“Never look down to test the ground before taking your next step; only he who keeps his eyes fixed on the far horizon will find the right road.”— Dag Hammarskjöld, former Secretary-General of the United Nations
With Fellow, you can assign, visualize, and prioritize all your meeting to-dos in one place and sync them with tools like Jira, Asana, and Zapier. Additionally, Fellow makes it easy to visualize and organize your upcoming tasks in the action items section, so you can focus on your priorities and start each day feeling in control.
Good solutions aren’t possible without good alternatives. Generate a list of potential alternatives that could effectively solve the problem identified in step one. Having a carefully thought out set of alternatives along with a detailed document that outlines their consequences, key differences from your chosen solution, and the potential response from customers, clients, and stakeholders with respect to the trade offs can make all the difference. Considering other options at this stage will make it easier to determine solutions for future challenges.
7Develop a proposal
Refine and improve your solution with a design proposal. A proposal will include materials like reports, drawings, objectives, statements, and models. This step may be ongoing throughout the project’s life cycle. For example, if you’re creating a product for a client, you may develop multiple proposals for different ideas suggested during the brainstorming stage. Your proposals should include the project background, objectives, methodologies, deliverables, and a proposed timeline.
8Create a prototype
Creating a prototype has many advantages, but most importantly, it simulates the real future product. If you’re creating a prototype to show a client or customer, this stage will help you determine if there are any changes that need to be made before allocating the resources needed for implementation. It also gives your team the opportunity to test the design’s correctness and check for errors before putting it into production.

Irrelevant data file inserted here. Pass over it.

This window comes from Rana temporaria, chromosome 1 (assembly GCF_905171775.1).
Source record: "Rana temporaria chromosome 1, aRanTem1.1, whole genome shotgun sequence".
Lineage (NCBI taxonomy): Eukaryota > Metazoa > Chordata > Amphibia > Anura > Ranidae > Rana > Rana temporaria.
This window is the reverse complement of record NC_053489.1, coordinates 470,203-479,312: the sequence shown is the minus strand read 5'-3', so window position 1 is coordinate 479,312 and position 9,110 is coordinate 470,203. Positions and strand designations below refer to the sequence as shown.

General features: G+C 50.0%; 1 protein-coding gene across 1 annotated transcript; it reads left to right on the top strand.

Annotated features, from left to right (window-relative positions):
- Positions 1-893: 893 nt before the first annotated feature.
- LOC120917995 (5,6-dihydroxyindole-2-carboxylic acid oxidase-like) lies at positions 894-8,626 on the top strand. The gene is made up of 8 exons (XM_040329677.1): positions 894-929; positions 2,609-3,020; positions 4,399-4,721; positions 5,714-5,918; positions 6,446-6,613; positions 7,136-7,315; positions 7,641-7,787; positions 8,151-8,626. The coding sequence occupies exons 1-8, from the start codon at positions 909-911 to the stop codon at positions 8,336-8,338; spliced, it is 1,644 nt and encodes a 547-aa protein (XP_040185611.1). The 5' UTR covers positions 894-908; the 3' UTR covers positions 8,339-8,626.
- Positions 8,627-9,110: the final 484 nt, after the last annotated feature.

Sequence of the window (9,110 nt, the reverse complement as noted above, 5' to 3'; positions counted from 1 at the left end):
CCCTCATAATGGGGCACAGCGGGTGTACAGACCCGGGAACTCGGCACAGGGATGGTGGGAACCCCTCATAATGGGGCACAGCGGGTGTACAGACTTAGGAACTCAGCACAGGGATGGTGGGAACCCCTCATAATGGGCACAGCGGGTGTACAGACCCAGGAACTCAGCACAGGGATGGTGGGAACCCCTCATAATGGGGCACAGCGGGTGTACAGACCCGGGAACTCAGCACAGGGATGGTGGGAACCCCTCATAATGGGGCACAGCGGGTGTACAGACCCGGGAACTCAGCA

If the goal of your product is to be mass-produced for consumers, having a good prototype will be an attractive feature for investors. Investors want to see the product in its physical form; they aren’t interested in spending money on a device that could work, so be sure to invest in a quality model.
“Prototype as if you are right. Listen as if you are wrong.”— Diego Rodriguez, business designer and enginee
9Test and evaluate the prototype
The ninth step is to test your prototype to see how the final product will perform. Prototypes are often made from different materials than the final version, so make sure that your prototypes are made of high quality materials so they operate as similarly as possible to the eventual final product. If possible, have future users test the prototype and provide your team with feedback about the product. The testing phase is the perfect opportunity to iron out last-minute details and ensure everyone will be happy with the final product.
10Refine and reevaluate
Now that the testing phase is complete, your team can revise and improve the product. This step can be repeated several times based on the feedback you receive from teammates, management, clients, customers, investors, and stakeholders.
It’s at this stage that your team’s communication skills will be put to the test. Creating any product requires a team of engineers who can effectively communicate their ideas and concepts with one another. During the refining and reevaluating stage, you may have conflicting feedback, but team members will ultimately have to come together as one to determine what the final product should look like.
11Create the solution and communicate your results
The final stage of the engineering design process is to decide upon and create your finished solution for the product—this may take the form of a polished prototype, for example. Once the product is complete, communicate your results in the form of a report or presentation, or by using another method. Keeping sufficient documentation at this stage will help you bring the finished product to manufacturers if necessary.
The engineering design process sets a path forward for engineering teams to execute both small—and large-scale ideas. While the process is highly iterative, with parts that may need to be repeated many times before others can begin, it can create the foundation for an incredible final product.
The next time you and your team are tasked with a project, follow our 11 steps to give yourself a high chance of success.